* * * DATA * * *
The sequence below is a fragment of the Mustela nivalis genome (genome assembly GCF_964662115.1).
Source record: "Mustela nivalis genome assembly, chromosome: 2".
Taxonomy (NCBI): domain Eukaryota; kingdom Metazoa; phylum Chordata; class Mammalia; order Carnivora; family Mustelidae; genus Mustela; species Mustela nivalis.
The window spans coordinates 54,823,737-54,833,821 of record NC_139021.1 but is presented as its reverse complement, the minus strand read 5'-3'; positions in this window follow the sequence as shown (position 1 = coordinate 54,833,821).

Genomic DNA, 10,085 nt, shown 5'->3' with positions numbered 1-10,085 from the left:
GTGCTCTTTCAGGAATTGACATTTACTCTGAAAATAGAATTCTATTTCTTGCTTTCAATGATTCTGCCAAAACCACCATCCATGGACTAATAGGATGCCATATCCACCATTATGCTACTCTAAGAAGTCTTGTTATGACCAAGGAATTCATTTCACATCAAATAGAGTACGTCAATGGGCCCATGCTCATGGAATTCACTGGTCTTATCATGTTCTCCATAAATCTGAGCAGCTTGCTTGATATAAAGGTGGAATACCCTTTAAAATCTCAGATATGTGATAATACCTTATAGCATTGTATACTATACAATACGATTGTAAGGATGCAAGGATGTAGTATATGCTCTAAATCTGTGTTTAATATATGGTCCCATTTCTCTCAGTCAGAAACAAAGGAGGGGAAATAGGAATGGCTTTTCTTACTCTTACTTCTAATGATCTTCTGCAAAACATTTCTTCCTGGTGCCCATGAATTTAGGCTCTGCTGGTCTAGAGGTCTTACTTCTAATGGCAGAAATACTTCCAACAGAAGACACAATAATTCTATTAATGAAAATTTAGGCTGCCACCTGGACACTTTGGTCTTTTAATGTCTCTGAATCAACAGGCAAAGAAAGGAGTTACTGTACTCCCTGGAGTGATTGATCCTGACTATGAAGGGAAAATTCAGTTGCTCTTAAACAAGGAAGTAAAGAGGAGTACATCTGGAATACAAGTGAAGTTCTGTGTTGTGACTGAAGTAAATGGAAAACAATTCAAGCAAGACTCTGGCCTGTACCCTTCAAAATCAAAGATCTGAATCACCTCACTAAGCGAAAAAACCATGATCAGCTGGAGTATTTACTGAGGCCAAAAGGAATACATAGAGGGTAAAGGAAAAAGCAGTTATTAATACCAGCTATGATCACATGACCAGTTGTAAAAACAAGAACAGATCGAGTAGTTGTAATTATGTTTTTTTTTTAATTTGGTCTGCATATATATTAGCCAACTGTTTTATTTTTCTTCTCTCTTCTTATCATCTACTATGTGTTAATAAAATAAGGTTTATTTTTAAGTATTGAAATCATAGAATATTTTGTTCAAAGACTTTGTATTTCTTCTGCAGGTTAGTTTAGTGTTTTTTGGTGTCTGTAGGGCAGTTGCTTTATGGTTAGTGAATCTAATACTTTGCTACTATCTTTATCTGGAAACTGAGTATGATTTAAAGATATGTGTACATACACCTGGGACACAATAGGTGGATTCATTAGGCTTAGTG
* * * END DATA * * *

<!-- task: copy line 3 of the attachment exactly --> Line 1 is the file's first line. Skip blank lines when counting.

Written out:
Taxonomy (NCBI): domain Eukaryota; kingdom Metazoa; phylum Chordata; class Mammalia; order Carnivora; family Mustelidae; genus Mustela; species Mustela nivalis.